Recent USCIS Memo on Employer-Employee Relationship Requirements for H-1B Visa Petitions: Regulation by Memorandum?

Donald Neufeld, Associate Director or Service Center Operations for the United States Citizenship and Immigration Service (USCIS) recently issued a guidance memo to its adjudication officers, Determining Employer-Employee Relationship for Adjudication of H-1B Petitions, Including Third Party Site Placements ("Neufeld Memo" or "Memo"). The Memo clarifies what constitutes a valid employer-employee relationship, in the context of petitions for H-1B visas, which are commonly used by IT staffing agencies and consulting groups for placing skilled workers at third-party worksites.1

On February 18, the USCIS held a "Collaboration Session" in Washington, D.C., to address the growing concerns about the implications of the Neufeld Memo. Approximately 500 people (400 via teleconference) attended the two-hour session, in which USCIS officials responded to the "unintended consequences" caused by the Neufeld Memo. Several participants, including the American Immigration Lawyers Association (AILA), requested that the USCIS formally withdraw the Neufeld Memo. The USCIS representatives explained that Senator Chuck Grassley (R-IA) had contacted the USCIS directly to complain about H-1B fraud. Whether the consequences of the Neufeld Memo were intended or not, the USCIS's hasty response to pressure from Senator Grassley has had serious repercussions for consulting companies and staffing agencies that place H-1B employees at third-party clients' worksites. In what may turn out to be a classic case of throwing the baby out with the bathwater, the Neufeld Memo applies not only to those companies that have abused the H-1B system, but the blanket policy also applies to several highly regarded IT consulting companies and staffing agencies that have no prior record of any H-1B violations.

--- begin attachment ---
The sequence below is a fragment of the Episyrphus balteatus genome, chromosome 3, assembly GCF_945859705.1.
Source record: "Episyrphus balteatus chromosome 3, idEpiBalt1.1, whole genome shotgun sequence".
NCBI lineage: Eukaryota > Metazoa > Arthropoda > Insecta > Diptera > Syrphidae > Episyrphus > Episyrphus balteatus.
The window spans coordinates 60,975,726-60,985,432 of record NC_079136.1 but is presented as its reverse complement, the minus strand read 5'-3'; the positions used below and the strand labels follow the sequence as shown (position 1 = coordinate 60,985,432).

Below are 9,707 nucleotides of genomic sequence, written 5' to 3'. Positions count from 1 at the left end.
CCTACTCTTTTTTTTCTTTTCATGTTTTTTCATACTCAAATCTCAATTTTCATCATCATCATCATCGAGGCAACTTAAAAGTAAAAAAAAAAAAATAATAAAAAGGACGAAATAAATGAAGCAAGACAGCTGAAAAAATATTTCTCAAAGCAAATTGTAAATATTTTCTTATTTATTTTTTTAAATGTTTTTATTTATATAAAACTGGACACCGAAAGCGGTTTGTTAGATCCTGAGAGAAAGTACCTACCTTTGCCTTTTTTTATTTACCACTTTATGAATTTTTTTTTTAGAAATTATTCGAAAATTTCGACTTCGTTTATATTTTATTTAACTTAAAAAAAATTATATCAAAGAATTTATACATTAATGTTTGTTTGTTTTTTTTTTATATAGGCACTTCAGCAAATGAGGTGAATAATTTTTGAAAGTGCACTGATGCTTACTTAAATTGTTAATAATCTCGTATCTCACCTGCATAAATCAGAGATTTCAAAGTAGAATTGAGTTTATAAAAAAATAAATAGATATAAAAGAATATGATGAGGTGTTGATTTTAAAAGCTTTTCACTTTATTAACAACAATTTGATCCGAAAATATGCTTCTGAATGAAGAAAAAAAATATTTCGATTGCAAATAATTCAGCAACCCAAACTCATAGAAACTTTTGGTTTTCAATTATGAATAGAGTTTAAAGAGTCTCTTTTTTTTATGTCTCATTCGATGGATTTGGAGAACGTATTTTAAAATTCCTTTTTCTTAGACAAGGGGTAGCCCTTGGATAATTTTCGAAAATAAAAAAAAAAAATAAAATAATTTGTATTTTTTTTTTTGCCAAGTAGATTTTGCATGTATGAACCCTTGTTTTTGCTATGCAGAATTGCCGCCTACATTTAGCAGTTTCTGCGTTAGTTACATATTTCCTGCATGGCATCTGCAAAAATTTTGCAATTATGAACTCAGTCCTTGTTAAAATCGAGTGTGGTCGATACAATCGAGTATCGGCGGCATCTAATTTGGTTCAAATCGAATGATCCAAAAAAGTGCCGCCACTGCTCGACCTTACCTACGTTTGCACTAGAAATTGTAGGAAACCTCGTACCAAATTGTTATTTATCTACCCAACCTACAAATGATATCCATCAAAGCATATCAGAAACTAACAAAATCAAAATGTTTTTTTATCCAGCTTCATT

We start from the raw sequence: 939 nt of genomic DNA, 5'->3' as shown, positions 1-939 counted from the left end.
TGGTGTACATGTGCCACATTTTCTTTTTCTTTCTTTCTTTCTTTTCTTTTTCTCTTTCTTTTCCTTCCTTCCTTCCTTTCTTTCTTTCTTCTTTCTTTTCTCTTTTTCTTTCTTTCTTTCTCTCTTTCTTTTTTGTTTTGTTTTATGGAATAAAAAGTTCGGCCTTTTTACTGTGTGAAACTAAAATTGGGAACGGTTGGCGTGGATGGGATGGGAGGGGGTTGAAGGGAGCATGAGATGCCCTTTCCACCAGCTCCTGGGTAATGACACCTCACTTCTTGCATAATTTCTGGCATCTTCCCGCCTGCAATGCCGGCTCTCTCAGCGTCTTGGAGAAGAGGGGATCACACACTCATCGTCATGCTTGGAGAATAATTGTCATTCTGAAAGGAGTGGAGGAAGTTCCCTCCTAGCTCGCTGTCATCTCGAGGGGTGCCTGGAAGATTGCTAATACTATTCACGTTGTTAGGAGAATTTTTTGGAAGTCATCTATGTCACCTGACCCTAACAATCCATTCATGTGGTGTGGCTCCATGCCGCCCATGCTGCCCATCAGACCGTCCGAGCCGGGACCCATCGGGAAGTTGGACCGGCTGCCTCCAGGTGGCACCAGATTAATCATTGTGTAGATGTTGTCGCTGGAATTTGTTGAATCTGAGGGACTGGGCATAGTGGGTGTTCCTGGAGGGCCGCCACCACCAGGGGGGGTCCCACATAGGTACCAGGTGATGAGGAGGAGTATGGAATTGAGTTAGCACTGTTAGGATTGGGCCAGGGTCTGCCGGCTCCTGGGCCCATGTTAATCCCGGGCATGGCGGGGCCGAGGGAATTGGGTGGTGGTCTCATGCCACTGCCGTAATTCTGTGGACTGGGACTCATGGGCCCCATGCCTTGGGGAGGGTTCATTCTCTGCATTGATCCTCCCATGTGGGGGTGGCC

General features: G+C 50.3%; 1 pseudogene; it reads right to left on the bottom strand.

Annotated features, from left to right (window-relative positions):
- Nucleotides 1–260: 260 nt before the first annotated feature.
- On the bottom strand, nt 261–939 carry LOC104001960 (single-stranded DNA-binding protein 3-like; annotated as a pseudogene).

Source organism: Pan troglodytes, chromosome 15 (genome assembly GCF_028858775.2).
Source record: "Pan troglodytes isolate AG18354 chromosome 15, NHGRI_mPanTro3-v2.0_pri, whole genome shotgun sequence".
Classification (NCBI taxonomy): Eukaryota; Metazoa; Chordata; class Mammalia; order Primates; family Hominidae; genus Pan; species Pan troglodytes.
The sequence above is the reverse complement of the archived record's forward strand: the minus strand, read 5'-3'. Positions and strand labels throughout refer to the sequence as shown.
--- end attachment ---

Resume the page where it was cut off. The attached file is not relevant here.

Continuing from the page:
The Memo's Guidance

Pursuant to the Neufeld Memo, H-1B petitioners must clearly show that an employer-employee relationship will exist between the petitioner and the beneficiary, and establish that the H-1B petitioner will be responsible for the overall direction of the beneficiary's work. Moreover, the petitioner must also have the right to control the employee's work, which includes the ability to hire, fire and supervise the beneficiary. Lastly, the H-1B petitioner should be able to establish that it will maintain control throughout the duration of the requested H-1B validity period.

The Memo ultimately concludes that although some staffing agency employment scenarios and third-party placements meet the employer-employee relationship requirement, many others do not. In the majority of those situations, the petitioner and beneficiary do not maintain the requisite employer-employee relationship for the duration of the requested H-1B visa's validity period. Furthermore, the Memo states that the lack of guidance in clearly identifying the relationship has created problems in applying the requirement to specific employment relationships, including independent contractors ("IC"), self-employed individuals (albeit the Memo does not provide any clear distinguishing features that differentiate a "self-employed individual" from an independent contractor), and beneficiaries placed at third-party worksites.2 Although the latter relationship is quite common within certain industries, the Memo states that it creates particular concern as to whether a valid employer-employee relationship exists.

The Employer-Employee Relationship

Citing the H-1B regulations, the Neufeld Memo explains that a U.S. employer that files an H-1B petition must have "an employer-employee relationship with respect to employees under this part, as indicated by...

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